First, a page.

Communicators are the reigning monarchs of wordsmithing, and their words are their tools and materials for constructing compelling, persuasive, authentic and authoritative messaging that makes critical connections, reflects their organization’s mission and values, and brings its voice to life.
Punctuation, then, serves as the nuts, bolts, nails and screws that form the structural support of organizational purpose and expression.
In the next few editions of Comms Etymology, we wordwrights will explore how the punctuation we use in our everyday writing came to be, starting with the most used symbols.
Punctuation Etymology Basics
The word “punctuation” is from the Latin pungere, meaning “to prick or pierce.” It’s related to words such as “pungent” and “poignant” — words for things that pack a metaphorical punch (appropriate given that “punch” is also a relative). This word originally referred to the practice of psalm-pointing. The dots and marks used to notate psalms so that they could be sung or chanted inspired many of the symbols we use to punctuate writing today.
- Period (.) comes from the Latin periodus, meaning a period of time. But it could also mean “a complete sentence,” suggesting a segment or time span of speech or writing. Over time, a period became the mark that signified when a complete sentence had come to an end. (The sense of a “time span” is also why both eras and menstruation are called “periods.”)
- Comma (,) is originally from the Greek word komma, literally meaning “cut off,” though it was also used to mean “a clause in a sentence or a line of poetry.” So a comma indicates a pause or literally “a cutting off” of a phrase that is part of a whole sentence or a line of verse.
- The name of an exclamation point (!) is self-explanatory — it’s a mark that exclaims. It’s from the Latin exclamare meaning “to cry out.” But what you may not know is that for a time in the mid-1800s, exclamation points were sometimes known as “shriek-marks.”
- The question mark (?) is an evolution of the 8th-century mark called the punctus interrogativus, which is described as resembling “a lightning flash, striking from right to left.”
Less Common Punctuation
The symbol we call an “ampersand” was originally a Roman shorthand version of the Latin word et, meaning “and,” with the letters E and T stylized into a ligature, or a typographic combination of letters. Graffiti including the symbol can still be found around the city of Pompeii.
Ligatures were common in Roman cursive, and some persisted into medieval writing styles including the Carolingian minuscule, the standard calligraphic style of the era in Europe. Another that has persisted, even today, is æ.
The word ampersand arose in the mid-1800s and is a contraction of the phrase “and per se and,” which means “(the character) ‘&’ by itself is ‘and’.” An earlier contraction, recorded in the 1700s, was ampassy.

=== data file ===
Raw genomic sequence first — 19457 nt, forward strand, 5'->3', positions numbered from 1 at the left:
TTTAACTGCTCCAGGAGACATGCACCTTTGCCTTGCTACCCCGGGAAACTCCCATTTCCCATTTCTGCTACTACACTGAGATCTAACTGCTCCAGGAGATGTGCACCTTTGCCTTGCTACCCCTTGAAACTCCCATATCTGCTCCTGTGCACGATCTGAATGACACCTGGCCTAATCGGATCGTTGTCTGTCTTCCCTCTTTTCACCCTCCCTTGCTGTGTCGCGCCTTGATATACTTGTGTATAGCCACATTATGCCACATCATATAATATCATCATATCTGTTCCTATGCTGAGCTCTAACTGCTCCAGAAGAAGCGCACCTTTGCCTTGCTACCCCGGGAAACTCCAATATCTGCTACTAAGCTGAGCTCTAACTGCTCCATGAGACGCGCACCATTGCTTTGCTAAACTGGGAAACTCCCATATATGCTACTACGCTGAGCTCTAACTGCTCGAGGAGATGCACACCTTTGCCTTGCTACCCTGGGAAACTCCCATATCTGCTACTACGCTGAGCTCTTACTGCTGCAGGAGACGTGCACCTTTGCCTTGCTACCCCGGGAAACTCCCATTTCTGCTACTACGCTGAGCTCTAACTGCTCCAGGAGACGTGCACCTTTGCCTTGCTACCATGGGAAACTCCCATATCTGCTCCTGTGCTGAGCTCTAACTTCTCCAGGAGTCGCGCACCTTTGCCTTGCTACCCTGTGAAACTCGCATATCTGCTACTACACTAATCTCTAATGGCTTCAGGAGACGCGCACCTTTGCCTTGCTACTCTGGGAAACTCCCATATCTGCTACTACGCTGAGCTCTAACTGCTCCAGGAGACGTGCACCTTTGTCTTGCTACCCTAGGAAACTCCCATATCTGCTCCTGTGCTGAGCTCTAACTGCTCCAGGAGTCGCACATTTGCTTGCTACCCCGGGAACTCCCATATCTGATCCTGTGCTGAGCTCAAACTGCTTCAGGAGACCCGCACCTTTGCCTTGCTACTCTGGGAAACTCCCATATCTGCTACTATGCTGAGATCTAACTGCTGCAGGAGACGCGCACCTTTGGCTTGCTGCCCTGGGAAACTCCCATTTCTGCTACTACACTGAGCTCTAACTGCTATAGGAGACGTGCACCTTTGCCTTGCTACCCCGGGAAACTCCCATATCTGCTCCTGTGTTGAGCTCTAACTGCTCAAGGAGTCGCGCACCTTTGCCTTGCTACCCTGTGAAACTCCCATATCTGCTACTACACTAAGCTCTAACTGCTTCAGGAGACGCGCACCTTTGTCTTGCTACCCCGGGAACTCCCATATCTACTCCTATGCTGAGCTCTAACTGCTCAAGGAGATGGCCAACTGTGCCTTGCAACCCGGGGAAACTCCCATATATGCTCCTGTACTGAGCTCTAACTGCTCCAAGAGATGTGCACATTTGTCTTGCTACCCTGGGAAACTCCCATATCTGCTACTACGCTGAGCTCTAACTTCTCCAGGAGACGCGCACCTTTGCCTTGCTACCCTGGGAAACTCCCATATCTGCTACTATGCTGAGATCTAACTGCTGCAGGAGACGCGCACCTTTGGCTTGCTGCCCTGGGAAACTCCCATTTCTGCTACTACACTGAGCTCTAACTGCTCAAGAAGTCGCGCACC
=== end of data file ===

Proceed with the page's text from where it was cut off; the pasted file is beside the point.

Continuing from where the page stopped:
The name of this mark is rather long because the symbol was also used as a part of other shorthand.
For example, an early symbol for et cetera, which is Latin for “and the others,” was an ampersand followed by the letter c. So, the word ampersand just means “the ligature symbol for and or et by itself” without anything else attached.
If you turn on annotations in your Word or Google document, you’ll see this symbol (¶), called a pilcrow, marking paragraph breaks.
This symbol emerged in Medieval manuscripts: Scribes would mark a break in writing by drawing a little mark in the margin that looked like an embellished version of the mark.
It also inspired the word “paragraph,” literally means “to write beside.” The sense shifted to the actual sections, rather than the mark, in the 17th century as printing technology and notations advanced.
The word “pilcrow,” in turn, is a mangled variation of the word “paragraph.” In Old French, pelagraphe was a variation of the word paragrafe, and this variation was misunderstood in English as pilcraft, which itself was corrupted to “pilcrow,” the word for that same symbol denoting paragraph breaks in modern word processors (and their predecessors).
And now we come to everyone’s favorite mark, albeit one that’s rarely used. The interrobang (‽) was proposed by ad agency owner Martin K. Speckter in 1962 as a tool for copywriters to convey a surprised rhetorical question. Interrobang is a portmanteau of “interrogative,” and “Bang,” which has been printer or programmer jargon for an exclamation point since at least the 1950s.
Jess Zafarris is an author, content director, editor, journalist, social media engagement strategist and creator. Her 13 years of experience in this space have included such roles as the Director of Content at Ragan Communications, Audience Engagement Director at Adweek, and Content Strategist and Digital Content Director for Writer’s Digest and Script Mag. She moderated and emceed at events including Social Media Week and Brandweek, and presented at the Writer’s Digest Conference and State of Social. She is also the author of the etymology books “Words from Hell” and “Once Upon a Word” and an educational social media creator who speaks and creates entertaining content about word origins.